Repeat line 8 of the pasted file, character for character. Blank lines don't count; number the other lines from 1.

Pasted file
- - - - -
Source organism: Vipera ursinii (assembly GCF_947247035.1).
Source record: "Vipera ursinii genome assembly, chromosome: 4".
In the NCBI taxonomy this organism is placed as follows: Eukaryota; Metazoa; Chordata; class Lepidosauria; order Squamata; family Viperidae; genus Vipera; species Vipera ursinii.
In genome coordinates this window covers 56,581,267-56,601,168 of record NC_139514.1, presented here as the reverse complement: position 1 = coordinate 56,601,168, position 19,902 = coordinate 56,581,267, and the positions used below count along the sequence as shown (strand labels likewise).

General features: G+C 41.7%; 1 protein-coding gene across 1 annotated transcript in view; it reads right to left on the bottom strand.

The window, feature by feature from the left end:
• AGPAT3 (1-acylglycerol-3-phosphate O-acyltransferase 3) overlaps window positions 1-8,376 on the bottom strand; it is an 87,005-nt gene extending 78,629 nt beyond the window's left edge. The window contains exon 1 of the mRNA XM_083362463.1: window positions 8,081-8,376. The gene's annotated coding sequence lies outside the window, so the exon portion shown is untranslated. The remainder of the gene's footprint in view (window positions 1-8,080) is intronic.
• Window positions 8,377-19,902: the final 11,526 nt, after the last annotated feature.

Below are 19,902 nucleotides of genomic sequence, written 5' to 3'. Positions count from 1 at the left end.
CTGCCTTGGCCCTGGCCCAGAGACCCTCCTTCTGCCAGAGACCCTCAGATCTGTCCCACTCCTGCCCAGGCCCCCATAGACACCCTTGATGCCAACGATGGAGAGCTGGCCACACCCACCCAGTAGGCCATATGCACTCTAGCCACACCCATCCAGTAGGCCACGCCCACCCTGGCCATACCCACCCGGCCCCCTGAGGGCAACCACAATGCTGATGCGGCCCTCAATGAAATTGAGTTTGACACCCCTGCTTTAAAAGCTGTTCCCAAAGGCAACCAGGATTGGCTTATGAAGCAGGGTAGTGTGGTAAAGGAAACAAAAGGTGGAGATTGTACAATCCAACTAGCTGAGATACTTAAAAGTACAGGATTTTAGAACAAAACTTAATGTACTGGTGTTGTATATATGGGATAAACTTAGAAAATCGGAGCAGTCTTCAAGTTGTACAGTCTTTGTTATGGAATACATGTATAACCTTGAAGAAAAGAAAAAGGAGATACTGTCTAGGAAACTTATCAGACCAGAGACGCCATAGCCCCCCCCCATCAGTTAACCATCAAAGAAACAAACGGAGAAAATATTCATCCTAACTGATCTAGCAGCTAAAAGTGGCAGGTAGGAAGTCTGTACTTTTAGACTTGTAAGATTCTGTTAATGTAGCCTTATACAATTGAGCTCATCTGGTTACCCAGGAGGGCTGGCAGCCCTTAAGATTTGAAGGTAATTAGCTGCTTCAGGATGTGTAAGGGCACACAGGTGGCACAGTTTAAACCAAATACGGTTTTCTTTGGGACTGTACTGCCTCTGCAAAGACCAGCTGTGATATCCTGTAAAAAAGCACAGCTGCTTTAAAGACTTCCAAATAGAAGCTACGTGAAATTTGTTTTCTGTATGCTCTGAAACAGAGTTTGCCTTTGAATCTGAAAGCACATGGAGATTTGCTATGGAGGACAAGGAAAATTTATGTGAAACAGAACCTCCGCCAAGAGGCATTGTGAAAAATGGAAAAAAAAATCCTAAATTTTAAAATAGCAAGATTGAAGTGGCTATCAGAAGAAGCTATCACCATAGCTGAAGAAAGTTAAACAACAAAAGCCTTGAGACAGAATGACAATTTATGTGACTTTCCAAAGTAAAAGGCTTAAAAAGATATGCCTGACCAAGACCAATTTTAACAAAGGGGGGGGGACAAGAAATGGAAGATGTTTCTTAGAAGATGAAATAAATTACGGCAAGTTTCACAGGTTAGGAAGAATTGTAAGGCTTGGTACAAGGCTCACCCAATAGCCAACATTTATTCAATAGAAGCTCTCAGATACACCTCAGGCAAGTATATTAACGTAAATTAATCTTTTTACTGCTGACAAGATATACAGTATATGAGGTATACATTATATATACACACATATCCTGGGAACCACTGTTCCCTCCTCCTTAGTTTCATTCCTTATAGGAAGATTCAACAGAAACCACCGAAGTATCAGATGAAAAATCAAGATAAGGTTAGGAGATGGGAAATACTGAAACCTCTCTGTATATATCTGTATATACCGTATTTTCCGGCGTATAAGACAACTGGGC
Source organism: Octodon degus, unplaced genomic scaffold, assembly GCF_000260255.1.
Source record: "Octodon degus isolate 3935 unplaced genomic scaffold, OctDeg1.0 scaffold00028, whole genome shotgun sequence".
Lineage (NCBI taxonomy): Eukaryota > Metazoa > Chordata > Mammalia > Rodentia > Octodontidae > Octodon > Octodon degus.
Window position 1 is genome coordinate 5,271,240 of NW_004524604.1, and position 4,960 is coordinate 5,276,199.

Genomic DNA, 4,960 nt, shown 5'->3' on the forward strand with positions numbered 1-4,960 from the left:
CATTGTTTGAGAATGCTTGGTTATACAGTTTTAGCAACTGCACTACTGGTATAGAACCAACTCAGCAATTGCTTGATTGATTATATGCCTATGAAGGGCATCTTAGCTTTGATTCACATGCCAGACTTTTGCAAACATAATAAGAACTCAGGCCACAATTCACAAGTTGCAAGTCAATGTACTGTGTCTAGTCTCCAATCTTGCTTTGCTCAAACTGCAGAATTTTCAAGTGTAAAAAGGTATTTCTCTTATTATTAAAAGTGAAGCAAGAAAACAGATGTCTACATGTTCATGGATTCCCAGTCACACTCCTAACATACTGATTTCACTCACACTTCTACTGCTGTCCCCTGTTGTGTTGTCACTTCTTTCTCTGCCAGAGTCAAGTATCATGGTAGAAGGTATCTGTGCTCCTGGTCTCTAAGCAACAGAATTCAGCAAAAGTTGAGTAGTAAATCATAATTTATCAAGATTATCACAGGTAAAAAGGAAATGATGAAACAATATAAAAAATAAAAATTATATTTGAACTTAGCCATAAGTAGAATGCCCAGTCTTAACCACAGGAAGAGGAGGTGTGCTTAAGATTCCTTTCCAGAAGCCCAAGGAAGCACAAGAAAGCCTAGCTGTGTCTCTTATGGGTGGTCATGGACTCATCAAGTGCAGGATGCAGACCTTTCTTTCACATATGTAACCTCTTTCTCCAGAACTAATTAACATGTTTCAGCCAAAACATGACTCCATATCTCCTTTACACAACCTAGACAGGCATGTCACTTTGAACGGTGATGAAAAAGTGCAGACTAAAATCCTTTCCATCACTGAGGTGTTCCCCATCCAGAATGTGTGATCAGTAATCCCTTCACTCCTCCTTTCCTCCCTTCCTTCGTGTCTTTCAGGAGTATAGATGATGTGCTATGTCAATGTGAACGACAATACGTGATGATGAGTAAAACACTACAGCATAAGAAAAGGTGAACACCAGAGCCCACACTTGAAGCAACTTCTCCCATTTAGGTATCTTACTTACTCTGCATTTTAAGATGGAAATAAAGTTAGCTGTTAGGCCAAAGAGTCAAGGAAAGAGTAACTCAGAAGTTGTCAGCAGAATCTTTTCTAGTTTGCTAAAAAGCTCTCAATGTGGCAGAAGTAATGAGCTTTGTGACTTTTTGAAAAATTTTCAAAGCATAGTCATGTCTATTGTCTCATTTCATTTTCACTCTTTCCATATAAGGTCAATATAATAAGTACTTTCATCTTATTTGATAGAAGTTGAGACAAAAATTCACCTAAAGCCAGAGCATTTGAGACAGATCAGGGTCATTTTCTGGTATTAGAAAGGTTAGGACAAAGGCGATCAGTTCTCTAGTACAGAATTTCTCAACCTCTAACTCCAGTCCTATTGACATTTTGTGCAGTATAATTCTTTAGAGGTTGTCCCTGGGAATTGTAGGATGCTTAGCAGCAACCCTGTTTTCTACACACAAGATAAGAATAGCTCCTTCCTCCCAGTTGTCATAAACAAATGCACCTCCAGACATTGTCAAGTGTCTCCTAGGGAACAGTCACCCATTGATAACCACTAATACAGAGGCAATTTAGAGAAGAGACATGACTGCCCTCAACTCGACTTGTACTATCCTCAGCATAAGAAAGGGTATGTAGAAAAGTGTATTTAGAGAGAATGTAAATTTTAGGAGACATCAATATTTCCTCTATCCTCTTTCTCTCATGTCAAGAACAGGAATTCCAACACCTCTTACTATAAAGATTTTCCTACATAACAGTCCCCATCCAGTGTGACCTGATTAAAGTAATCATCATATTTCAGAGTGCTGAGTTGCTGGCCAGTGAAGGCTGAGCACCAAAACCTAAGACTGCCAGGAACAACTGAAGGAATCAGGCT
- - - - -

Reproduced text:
• Window positions 8,377-19,902: the final 11,526 nt, after the last annotated feature.